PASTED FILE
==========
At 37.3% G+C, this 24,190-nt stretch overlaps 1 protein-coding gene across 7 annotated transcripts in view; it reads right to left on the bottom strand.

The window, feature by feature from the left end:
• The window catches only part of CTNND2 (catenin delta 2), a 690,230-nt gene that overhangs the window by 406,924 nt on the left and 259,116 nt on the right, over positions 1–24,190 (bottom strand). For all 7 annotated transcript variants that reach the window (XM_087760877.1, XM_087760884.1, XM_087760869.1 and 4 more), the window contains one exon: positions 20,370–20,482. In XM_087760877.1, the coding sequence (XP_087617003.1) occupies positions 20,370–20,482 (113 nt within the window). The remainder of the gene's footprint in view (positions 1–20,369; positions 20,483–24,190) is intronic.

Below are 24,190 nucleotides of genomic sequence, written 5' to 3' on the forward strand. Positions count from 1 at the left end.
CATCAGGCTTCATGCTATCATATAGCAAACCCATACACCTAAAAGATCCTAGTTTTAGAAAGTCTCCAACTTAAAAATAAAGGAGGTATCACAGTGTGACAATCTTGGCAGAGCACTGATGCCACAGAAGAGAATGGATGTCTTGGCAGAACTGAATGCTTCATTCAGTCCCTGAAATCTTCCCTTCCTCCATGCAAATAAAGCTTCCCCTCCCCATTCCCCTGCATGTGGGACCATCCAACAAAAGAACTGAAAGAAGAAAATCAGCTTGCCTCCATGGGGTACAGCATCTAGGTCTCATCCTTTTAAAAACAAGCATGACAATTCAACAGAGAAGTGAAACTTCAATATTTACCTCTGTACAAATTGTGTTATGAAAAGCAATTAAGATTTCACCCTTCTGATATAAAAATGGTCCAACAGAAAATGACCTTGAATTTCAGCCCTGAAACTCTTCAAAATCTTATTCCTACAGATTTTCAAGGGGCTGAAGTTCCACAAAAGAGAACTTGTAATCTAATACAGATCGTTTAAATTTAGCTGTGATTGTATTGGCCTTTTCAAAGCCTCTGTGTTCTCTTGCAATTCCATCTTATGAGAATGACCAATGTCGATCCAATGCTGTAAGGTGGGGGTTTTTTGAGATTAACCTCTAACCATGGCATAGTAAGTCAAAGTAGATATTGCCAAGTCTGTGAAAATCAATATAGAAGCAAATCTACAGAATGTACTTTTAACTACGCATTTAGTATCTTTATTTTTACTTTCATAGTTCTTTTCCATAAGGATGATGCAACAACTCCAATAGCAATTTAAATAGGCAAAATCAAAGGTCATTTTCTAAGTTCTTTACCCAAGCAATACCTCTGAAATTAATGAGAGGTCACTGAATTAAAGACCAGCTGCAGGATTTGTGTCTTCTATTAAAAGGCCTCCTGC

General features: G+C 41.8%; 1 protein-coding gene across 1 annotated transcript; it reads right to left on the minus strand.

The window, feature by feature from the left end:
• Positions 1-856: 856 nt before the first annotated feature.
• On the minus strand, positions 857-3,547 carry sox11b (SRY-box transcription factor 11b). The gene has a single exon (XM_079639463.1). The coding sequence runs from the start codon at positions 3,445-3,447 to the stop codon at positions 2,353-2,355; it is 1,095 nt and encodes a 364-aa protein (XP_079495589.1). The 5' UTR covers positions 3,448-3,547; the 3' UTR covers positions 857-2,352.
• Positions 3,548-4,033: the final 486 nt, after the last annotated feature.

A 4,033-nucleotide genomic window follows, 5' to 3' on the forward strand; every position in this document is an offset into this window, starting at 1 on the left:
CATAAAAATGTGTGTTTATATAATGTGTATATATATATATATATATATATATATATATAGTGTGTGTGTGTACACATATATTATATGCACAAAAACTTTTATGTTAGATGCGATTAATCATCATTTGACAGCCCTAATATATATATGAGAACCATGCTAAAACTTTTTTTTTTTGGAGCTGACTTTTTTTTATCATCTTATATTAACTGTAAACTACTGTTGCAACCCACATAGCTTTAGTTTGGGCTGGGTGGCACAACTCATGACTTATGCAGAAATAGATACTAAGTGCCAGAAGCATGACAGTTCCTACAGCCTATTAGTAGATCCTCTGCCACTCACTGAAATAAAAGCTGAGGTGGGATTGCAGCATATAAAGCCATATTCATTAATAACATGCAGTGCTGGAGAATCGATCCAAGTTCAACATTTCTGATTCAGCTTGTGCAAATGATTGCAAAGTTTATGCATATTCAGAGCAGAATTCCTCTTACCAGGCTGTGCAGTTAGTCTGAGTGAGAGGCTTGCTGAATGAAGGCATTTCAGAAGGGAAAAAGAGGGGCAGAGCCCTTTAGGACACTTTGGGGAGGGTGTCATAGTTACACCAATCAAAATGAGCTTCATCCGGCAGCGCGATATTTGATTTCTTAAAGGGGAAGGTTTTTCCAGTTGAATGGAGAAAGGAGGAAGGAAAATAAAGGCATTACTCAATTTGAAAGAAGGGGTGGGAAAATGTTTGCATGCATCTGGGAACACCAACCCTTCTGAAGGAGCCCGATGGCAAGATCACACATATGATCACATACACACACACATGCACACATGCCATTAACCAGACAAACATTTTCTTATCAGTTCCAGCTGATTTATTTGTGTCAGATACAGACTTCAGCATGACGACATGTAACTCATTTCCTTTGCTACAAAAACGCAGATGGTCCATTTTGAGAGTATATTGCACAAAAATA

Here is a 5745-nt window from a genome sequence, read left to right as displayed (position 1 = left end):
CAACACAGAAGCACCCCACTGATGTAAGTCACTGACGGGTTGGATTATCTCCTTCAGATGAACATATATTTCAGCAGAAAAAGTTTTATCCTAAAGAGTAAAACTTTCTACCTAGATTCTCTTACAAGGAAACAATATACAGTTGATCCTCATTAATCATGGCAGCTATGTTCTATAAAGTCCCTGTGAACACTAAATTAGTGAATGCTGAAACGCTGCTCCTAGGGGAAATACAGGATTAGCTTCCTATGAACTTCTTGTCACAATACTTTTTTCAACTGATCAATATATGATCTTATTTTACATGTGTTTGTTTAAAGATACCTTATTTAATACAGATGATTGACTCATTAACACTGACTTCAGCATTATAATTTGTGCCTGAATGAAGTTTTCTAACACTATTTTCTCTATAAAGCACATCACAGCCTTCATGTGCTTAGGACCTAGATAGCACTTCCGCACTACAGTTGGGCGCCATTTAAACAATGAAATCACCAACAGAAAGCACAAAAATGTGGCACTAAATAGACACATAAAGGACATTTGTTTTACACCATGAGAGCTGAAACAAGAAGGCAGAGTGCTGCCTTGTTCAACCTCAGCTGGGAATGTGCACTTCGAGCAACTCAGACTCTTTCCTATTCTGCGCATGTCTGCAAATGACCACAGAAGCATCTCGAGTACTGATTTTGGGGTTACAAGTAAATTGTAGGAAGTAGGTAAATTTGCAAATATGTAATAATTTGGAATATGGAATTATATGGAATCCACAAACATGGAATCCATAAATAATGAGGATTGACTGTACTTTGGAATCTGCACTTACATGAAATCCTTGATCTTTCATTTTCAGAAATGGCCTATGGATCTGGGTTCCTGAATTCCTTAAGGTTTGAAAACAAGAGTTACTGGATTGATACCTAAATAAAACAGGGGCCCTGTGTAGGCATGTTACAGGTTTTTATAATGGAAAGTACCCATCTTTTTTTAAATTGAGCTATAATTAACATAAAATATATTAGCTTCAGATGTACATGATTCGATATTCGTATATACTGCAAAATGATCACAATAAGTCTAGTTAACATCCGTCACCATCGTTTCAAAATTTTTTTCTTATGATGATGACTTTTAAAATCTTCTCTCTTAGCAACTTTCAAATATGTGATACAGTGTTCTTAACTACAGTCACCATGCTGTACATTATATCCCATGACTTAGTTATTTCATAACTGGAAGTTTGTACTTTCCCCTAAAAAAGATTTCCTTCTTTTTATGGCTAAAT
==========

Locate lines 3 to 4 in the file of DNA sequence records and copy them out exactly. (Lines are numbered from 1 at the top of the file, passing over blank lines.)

• The window catches only part of CTNND2 (catenin delta 2), a 690,230-nt gene that overhangs the window by 406,924 nt on the left and 259,116 nt on the right, over positions 1–24,190 (bottom strand). For all 7 annotated transcript variants that reach the window (XM_087760877.1, XM_087760884.1, XM_087760869.1 and 4 more), the window contains one exon: positions 20,370–20,482. In XM_087760877.1, the coding sequence (XP_087617003.1) occupies positions 20,370–20,482 (113 nt within the window). The remainder of the gene's footprint in view (positions 1–20,369; positions 20,483–24,190) is intronic.

Below are 24,190 nucleotides of genomic sequence, written 5' to 3' on the forward strand. Positions count from 1 at the left end.